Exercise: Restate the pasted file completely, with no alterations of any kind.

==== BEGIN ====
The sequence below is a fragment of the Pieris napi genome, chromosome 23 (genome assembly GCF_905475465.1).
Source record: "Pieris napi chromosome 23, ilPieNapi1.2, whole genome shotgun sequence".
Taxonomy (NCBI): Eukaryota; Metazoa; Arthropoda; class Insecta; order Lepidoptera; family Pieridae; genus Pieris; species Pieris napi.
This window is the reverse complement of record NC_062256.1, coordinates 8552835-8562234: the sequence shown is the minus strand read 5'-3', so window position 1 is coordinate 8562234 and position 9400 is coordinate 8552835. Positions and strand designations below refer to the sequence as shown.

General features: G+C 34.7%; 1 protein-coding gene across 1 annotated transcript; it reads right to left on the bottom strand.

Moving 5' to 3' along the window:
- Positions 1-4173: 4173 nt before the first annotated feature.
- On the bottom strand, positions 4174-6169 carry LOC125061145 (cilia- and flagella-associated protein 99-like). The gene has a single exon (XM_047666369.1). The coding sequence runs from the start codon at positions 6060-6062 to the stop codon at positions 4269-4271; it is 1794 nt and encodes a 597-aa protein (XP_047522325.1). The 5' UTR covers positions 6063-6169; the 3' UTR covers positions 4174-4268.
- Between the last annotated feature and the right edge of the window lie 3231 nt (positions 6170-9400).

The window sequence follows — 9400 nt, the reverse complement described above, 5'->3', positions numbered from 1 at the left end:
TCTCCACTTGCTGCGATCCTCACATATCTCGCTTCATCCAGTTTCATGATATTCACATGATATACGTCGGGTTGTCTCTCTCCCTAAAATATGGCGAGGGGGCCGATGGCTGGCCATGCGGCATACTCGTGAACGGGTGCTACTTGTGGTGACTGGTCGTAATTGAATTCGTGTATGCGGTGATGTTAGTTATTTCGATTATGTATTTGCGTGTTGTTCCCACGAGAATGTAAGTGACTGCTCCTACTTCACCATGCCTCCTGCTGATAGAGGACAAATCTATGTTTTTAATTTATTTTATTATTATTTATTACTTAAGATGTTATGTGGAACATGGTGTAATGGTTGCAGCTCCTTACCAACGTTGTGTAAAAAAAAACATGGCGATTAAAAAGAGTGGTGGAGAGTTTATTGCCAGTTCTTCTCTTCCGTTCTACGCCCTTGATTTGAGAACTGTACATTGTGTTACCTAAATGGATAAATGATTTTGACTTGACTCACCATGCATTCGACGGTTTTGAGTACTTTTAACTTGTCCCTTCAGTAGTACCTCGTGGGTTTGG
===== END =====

The sequence below is a fragment of the Pieris napi genome, chromosome 23 (genome assembly GCF_905475465.1).
Source record: "Pieris napi chromosome 23, ilPieNapi1.2, whole genome shotgun sequence".
Taxonomy (NCBI): Eukaryota; Metazoa; Arthropoda; class Insecta; order Lepidoptera; family Pieridae; genus Pieris; species Pieris napi.
This window is the reverse complement of record NC_062256.1, coordinates 8552835-8562234: the sequence shown is the minus strand read 5'-3', so window position 1 is coordinate 8562234 and position 9400 is coordinate 8552835. Positions and strand designations below refer to the sequence as shown.

General features: G+C 34.7%; 1 protein-coding gene across 1 annotated transcript; it reads right to left on the bottom strand.

Moving 5' to 3' along the window:
- Positions 1-4173: 4173 nt before the first annotated feature.
- On the bottom strand, positions 4174-6169 carry LOC125061145 (cilia- and flagella-associated protein 99-like). The gene has a single exon (XM_047666369.1). The coding sequence runs from the start codon at positions 6060-6062 to the stop codon at positions 4269-4271; it is 1794 nt and encodes a 597-aa protein (XP_047522325.1). The 5' UTR covers positions 6063-6169; the 3' UTR covers positions 4174-4268.
- Between the last annotated feature and the right edge of the window lie 3231 nt (positions 6170-9400).

The window sequence follows — 9400 nt, the reverse complement described above, 5'->3', positions numbered from 1 at the left end:
TCTCCACTTGCTGCGATCCTCACATATCTCGCTTCATCCAGTTTCATGATATTCACATGATATACGTCGGGTTGTCTCTCTCCCTAAAATATGGCGAGGGGGCCGATGGCTGGCCATGCGGCATACTCGTGAACGGGTGCTACTTGTGGTGACTGGTCGTAATTGAATTCGTGTATGCGGTGATGTTAGTTATTTCGATTATGTATTTGCGTGTTGTTCCCACGAGAATGTAAGTGACTGCTCCTACTTCACCATGCCTCCTGCTGATAGAGGACAAATCTATGTTTTTAATTTATTTTATTATTATTTATTACTTAAGATGTTATGTGGAACATGGTGTAATGGTTGCAGCTCCTTACCAACGTTGTGTAAAAAAAAACATGGCGATTAAAAAGAGTGGTGGAGAGTTTATTGCCAGTTCTTCTCTTCCGTTCTACGCCCTTGATTTGAGAACTGTACATTGTGTTACCTAAATGGATAAATGATTTTGACTTGACTCACCATGCATTCGACGGTTTTGAGTACTTTTAACTTGTCCCTTCAGTAGTACCTCGTGGGTTTGG